The Fifth Estate: Movie Review

the-fifth-estate-movie-poster-copyIn 2010, The Guardian, The New York Times and Le Spegel simultaneously released a story on the Afghan war logs and credited their source as Wikileaks, a website responsible for releasing vital information provided by unnamed sources. The website is founded by the eccentric activist Julian Assange (Benedict Cumberbatch) and a handful of volunteers, including his partner Daniel Domscheit-Berg (Daniel Bruhl), a computer hacker from Berlin. The story was devoted 14 pages in The Guardian, 12 in the Times, and major coverage by Le Spiegel, and became a major sensation because it entailed the biggest leakage of US military documents in American history. The story catapulted Wikileaks as a legitimate news source when it released the logs without edits but also called to question the ethics behind the move as it imperiled the lives of hundreds American sources in war zones in Afghanistan.

Even before the movie was made, the subject of Wikileaks was already a very controversial one because on the one hand, the site aims to give the public access to free information about corruption and oppression in the world. It was founded to bring down tyranny using information as a tool. However, on the other hand, its refusal to edit information and publish the leaked documents as is including data like addresses and contact numbers of the officials involved in the controversy has been called to question for endangering the individuals and subjecting them to public outrage.

As a former journalist, the dilemmas in the movie proved to be truly engaging. Weighing Wikileaks’ actions against the Journalism Code or the Canons of Journalism was truly baffling. Professional journalists seek vital information and sources of news but as members of the fourth estate, they also serve as gatekeepers of this information, and as such bear the responsibility of crafting the stories that hold merit to the public without endangering the sources of their information or those who may be affected by it. Wikileaks practices journalism to a certain extent — in protecting its sources, and in verifying the validity of the documents that they release on the website. But the handling of the information between the major news networks and the website differs by a wide margin. While The Guardian, Le Spiegel and Times, redacted sensitive information such as the names of government informants in war torn areas, Wikileaks pushed ahead and released over 250,000 war logs to prove that it had no bias and stayed true to its original principles. This resulted in a major catastrophe within the US military and their allies when the information was fully released.

The movie was based on the book written by Daniel Domscheit-Berg after his falling out with Assange over the handling of the Afghan logs and it was only natural for Assange to debunk Berg’s claims. While the movie focused on the dynamics between the two characters (Cumberbatch was spectacular as the weird, often obsessive activist Assange), I was more fascinated in the evolution of the site from breaking small stories to taking down billion dollar financial institutions and an entire dictatorship. I was inspired by what difference conviction and determination can make against those who abuse their power. At the end of the day, it was a matter of trust. Berg trusted in Assange’s ideals and up to a certain point agreed wholeheartedly with what he stood for when no one else believed in him. Its wonderful to see passion like these two shared with their cause, especially in a world of people who couldn’t care less about issues that do not impact them directly. No matter how Assange was depicted in the film, I believe that he was truly a visionary. Not many people could accomplish what he did with the limited resources that he had. And he made it happen. No many people have this gift.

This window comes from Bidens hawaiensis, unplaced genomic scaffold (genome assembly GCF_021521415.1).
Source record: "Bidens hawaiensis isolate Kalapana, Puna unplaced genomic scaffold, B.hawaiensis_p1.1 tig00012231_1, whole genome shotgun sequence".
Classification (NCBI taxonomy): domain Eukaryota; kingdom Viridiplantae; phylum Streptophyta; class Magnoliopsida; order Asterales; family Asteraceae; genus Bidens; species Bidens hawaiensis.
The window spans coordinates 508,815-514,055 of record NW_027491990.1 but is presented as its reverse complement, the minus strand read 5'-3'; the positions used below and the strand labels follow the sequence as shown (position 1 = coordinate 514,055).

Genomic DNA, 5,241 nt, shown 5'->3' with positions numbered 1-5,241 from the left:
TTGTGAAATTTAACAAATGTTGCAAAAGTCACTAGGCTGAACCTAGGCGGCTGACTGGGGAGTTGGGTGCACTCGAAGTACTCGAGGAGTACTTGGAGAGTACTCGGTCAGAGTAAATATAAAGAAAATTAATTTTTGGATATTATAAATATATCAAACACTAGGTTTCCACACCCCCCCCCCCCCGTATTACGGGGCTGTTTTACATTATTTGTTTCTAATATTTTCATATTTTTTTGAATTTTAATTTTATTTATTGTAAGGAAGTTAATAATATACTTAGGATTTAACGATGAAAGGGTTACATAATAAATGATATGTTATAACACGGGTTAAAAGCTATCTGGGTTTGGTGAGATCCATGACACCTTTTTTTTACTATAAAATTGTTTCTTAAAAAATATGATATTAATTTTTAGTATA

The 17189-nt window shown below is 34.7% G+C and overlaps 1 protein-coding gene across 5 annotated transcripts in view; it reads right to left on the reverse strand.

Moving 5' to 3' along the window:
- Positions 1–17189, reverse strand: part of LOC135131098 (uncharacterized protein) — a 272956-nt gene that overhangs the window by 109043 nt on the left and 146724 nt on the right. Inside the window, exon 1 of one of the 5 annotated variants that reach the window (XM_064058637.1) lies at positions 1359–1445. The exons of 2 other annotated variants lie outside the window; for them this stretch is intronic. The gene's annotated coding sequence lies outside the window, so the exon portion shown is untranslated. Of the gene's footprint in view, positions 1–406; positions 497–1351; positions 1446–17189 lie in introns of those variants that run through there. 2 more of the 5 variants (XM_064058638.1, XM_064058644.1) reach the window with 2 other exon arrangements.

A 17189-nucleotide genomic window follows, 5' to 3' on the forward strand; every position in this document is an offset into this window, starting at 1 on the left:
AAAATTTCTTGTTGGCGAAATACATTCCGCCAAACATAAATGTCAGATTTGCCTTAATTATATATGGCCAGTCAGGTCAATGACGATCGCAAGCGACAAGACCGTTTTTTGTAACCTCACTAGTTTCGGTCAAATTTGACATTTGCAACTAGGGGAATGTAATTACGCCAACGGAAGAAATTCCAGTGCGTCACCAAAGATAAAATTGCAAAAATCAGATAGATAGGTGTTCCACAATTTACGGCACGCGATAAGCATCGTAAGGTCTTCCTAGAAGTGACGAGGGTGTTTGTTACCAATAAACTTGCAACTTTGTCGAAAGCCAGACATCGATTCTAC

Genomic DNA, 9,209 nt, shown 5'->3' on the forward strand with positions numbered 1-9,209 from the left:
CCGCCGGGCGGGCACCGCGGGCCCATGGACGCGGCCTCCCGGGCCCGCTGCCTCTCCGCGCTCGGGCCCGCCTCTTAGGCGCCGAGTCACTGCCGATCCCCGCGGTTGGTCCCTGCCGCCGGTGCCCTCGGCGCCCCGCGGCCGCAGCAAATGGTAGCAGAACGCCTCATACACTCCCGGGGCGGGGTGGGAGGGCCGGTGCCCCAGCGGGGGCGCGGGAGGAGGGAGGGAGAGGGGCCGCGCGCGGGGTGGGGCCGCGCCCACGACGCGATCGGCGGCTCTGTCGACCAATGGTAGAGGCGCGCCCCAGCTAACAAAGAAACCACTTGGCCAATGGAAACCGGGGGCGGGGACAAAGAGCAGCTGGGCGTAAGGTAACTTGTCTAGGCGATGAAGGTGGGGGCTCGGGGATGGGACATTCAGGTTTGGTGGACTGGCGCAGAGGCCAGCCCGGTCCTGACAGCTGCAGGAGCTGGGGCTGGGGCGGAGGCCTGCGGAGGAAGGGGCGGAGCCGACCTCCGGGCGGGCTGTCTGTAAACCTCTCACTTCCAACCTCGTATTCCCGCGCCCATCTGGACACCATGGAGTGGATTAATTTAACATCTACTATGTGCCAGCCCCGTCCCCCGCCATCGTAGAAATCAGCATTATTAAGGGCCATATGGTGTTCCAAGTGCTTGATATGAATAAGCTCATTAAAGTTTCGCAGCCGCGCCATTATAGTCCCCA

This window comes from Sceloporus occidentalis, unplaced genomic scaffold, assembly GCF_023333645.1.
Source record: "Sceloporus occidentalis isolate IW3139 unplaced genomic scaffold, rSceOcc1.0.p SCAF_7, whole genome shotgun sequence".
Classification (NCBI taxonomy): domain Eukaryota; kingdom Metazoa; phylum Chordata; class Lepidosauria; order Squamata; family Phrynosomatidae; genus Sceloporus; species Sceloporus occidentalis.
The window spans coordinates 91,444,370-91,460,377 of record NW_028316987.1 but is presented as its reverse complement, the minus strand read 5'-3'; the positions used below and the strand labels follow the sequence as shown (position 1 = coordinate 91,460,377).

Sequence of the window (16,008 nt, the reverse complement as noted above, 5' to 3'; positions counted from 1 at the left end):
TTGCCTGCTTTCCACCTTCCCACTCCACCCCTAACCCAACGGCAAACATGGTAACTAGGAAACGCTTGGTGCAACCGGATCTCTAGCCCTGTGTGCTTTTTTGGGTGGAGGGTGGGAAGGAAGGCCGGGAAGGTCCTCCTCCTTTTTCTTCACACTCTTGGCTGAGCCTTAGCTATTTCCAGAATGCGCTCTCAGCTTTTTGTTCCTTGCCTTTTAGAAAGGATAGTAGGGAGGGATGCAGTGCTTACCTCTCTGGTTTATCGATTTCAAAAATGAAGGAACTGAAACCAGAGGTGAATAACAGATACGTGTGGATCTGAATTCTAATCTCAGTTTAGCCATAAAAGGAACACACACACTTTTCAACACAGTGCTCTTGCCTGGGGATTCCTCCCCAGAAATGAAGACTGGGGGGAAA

While the relationship of Assange and Berg did not exactly end amicably, I was not really surprised because when two people care about their cause as much as these two, there is bound to be conflict. Still, it gave me a new respect for these two. Imagine, building Wikileaks with just two people, processing all of the information and making a difference in the world by building a network of sources whose identities are protected by layers and layers of code. I admire the principles of Wikileaks even if I don’t totally condone the manner in which they release the information.

All in all, I think The Fifth Estate is a great movie to open society’s eyes to the power of information, and the best lesson in media ethics as one could probably get. An insightful piece of cinema, it inspires people to take action and underscores each person’s responsibility to society. Change is possible and while Wikileaks may not have brought about the holistic change that Assange dreamed for the world, the site did manage to make a difference for a short period in time. And that’s always a good start to start a revolution.

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3 thoughts on “The Fifth Estate: Movie Review

  1. Hi Angie – it seems you saw this film about a year after I did. Back last October, I did a joint review/discussion with Didion of the Feminema blog. You may have read our lengthy discussion or you may have passed on reading because you hadn’t seen the film.

    I’m wondering if you would like to take a look at it now – especially since you have written at length and written so well on the subject of the film – Thanks

    JMM

    http://jmmnewaov2.wordpress.com/2013/10/21/talking-about-the-fifth-estate-a-film-reviewdiscussion/

    Like

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